setdiff(limits, primary)
      )

      self$old_map(x = x, limits = limits)
    }
  }

  return(scale)
}

# Example 2 ----
# Ensure "toyota" is plotted in red
ggplot(mileage, aes(x = year, y = mileage, colour = manufacturer)) +
  geom_line() +
  scale_colour_acme(primary = "toyota") +
  theme_minimal()

We do two cool things here. First, we hijack the scale’s map() function. This is what lets the scale map values (eg. “honda”, “hyundai”, “nissan”) to aesthetics (“#eb3b5a”, “#fa8231”, “#f7b731”). For discrete scales (like these, where we have a series of categories), the limits of the scale are considered to be all the distinct values - so this map() function will just be passed a list of ready-sorted categories. We step in before the mapping occurs, and gently re-arrange that list to ensure that our primary value (whatever that might be) is always on top. Second, we do the same for our breaks attribute. This determines the order that our categories are displayed in on our key. By ensuring we set the order correctly here, we make sure that not only is our primary always red, we can also ensure it’s on the top of the key (which is where it would be if it just happened to come first in the order anyway).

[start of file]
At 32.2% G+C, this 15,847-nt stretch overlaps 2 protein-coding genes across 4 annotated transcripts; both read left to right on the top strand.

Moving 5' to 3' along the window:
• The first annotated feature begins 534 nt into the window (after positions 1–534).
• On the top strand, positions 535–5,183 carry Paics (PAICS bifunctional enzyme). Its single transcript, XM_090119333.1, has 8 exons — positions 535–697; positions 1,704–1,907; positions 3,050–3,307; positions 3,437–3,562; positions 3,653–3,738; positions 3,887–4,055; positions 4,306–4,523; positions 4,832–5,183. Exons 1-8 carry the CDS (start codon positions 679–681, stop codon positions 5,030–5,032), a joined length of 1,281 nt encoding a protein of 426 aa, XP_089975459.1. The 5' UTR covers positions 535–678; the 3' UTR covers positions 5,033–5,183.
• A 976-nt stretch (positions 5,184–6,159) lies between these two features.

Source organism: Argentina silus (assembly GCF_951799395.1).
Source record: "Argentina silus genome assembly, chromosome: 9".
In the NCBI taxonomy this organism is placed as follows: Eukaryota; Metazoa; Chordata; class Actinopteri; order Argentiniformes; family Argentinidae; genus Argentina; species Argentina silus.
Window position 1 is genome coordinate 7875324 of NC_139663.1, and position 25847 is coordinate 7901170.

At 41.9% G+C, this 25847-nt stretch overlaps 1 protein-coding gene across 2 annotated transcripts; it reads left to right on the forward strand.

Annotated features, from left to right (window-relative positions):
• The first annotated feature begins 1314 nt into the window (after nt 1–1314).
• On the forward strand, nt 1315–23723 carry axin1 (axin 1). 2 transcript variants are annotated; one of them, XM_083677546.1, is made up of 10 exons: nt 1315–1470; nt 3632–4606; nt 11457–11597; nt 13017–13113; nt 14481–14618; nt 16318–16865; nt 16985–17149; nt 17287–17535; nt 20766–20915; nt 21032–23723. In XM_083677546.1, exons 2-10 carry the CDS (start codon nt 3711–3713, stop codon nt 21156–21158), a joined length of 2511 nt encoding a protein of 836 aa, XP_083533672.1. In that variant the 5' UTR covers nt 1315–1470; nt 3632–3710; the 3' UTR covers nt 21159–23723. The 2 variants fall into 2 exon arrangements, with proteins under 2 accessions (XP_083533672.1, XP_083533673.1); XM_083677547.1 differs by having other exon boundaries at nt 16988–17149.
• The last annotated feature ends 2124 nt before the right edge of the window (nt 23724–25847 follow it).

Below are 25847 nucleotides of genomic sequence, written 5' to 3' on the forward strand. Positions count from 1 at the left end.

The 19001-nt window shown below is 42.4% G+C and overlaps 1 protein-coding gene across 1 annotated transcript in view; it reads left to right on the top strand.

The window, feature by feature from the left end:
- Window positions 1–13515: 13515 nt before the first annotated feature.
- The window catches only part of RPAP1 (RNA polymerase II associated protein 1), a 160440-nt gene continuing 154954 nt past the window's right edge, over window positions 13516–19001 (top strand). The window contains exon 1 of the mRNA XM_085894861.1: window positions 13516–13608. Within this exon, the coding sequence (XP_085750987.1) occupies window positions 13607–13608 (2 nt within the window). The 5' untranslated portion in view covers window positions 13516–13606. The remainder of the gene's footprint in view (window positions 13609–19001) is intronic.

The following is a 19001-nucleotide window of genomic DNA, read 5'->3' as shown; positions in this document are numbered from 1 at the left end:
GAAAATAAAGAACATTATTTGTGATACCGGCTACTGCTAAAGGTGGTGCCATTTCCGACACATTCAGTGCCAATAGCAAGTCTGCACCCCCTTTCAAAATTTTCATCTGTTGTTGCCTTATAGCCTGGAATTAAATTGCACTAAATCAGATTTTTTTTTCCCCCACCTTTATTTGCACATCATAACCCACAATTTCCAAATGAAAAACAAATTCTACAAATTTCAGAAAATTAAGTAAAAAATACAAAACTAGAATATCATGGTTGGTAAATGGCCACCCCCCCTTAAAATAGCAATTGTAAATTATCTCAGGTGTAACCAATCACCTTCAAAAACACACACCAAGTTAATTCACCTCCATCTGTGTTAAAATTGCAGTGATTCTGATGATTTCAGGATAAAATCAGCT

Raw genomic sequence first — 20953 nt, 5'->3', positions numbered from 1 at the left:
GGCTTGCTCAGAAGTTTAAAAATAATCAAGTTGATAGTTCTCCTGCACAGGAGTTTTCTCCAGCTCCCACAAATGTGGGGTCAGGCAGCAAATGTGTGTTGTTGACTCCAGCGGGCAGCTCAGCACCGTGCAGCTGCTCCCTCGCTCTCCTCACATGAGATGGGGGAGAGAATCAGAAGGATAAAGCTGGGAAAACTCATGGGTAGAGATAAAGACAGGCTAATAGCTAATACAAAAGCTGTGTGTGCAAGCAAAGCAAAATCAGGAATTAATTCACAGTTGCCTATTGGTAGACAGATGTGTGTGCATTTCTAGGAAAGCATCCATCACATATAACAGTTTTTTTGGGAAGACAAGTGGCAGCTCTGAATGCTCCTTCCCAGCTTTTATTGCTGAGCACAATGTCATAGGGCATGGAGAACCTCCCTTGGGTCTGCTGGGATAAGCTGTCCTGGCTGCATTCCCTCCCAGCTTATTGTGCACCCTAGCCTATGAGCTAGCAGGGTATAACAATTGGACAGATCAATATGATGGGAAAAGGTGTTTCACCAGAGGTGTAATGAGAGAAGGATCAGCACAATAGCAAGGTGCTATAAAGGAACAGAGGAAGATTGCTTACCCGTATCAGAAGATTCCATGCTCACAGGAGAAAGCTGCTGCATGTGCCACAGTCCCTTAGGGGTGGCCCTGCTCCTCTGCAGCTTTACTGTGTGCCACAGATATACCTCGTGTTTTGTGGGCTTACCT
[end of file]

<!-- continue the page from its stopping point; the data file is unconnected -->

Highlighting some of the people, all of the time

Sometimes you only want to highlight one series, and every other series can just be dull grey or some other noncommittal colour. Think small multiples, or showing your series of interest against fifty other series. You could laboriously build a mapping of series to colours like a schmuck - but what if you could just say “if I don’t specify the colour to give this series, make it grey”? Then you could save all manner of time. Turns out, it’s not too hard - you just need to ensure your mapping function knows what to do with otherwise undefined values. We build on the mapping code we used above:

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# Build primary/other scales ----
scale_colour_acme <- function(primary = NULL, other = NULL, ...) {
  scale <- ggplot2::discrete_scale(
      aesthetics = "colour",
      scale_name = "acme",
      palette = acme_palette(),
      ...